verb (used with object)
verb (used without object)
- to reject, dismiss, or ignore: He kissed off their objections with a wave of his hand.
- (used to express contemptuous rejection or dismissal).
- to give up, renounce, or dispense with: Leaving Tulsa meant kissing off a promising job.
Origin of kiss
Examples from the Web for kissing
Contemporary Examples of kissing
“Simple joys of life—hugging, kissing, coloring—they have been taken away,” she says.The Radio Battle to Educate Ebola’s Kids
December 11, 2014
Dead bodies were to be covered in bleach, and typical burial rites of kissing and touching ignored.The Original Ebola Hunter
September 14, 2014
Cranston said he actually was that character—“We actually had a kissing scene together!”The Best Emmys Moments: Seth Meyers, Bryan Cranston, and a 'Seinfeld' Kiss
August 26, 2014
The washing, touching, and kissing of these bodies—typical in many West African burials—can be deadly.Kissing the Corpses in Ebola Country
August 13, 2014
Taylor Swift saw Selena Gomez kissing Bieber backstage at an awards show, and made a very obvious “yuck” face.13 Celebrities Who Dissed Justin Bieber
August 7, 2014
Historical Examples of kissing
Now there was a fine jubilee, and a hugging and kissing over and over.Rico and Wiseli
"Why, you talk as if there had been a fire," I cried, kissing her.The Bacillus of Beauty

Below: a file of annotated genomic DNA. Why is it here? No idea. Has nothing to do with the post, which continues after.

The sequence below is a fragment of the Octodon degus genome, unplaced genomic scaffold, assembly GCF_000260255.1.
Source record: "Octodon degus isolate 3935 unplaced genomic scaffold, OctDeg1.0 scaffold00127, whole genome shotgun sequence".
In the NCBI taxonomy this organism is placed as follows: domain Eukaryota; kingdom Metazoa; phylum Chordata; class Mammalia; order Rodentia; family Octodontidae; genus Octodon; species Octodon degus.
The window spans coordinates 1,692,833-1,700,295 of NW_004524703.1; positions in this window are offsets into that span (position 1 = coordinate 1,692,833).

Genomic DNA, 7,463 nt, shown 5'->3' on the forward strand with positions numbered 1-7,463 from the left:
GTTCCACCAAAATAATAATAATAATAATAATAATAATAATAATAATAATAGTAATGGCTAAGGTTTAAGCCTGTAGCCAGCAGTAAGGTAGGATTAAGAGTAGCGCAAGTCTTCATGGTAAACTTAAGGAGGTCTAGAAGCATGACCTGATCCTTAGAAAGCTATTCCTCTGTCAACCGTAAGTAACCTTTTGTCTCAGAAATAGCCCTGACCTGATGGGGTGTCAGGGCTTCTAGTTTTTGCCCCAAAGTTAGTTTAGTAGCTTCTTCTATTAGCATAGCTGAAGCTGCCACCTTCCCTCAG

When, in crossing the Clos-Marie, he lifted his head, he saw that she was kissing the flowers.
Many times Hubertine had seen her kissing her hands with vehemence.
He thought that it was very strange that he should think so ardently of kissing Maggie.The Foolish Lovers
St. John G. Ervine
Word Origin for kiss
Old English cyssan "to kiss," from Proto-Germanic *kussijanan (cf. Old Saxon kussian, Old Norse kyssa, Old Frisian kessa, Middle Dutch cussen, Dutch, Old High German kussen, German küssen, Norwegian and Danish kysse, Swedish kyssa), from *kuss-, probably ultimately imitative of the sound. Related: Kissed; kissing. For vowel evolution, see bury. There appears to be no common Indo-European root word for "kiss," though suggestions of a common ku- sound may be found in the Germanic root and Greek kynein "to kiss," Hittite kuwash-anzi "they kiss," Sanskrit cumbati "he kisses."
Kissing, as an expression of affection or love, is unknown among many races, and in the history of mankind seems to be a late substitute for the more primitive rubbing of noses, sniffing, and licking. [Buck, p.1113]
Some languages make a distinction between the kiss of affection and that of erotic love (cf. Latin saviari "erotic kiss," vs. osculum, literally "little mouth"). French embrasser "kiss," but literally "embrace," came about in 17c. when the older word baiser (from Latin basiare) acquired an obscene connotation. Insulting invitation kiss my ass is at least from 1705, but probably much older (cf. "The Miller's Tale").
Old English coss; see kiss (v.). It became Middle English cuss, but this yielded to kiss, from the verb. Kiss of death in figurative sense "thing that signifies impending failure" is from 1944 (Billboard, Oct. 21), ultimately in reference to Judas's kiss in Gethsemane (Matt. xxvi:48-50). The kiss of peace was, in Old English, sibbecoss (for first element, see sibling).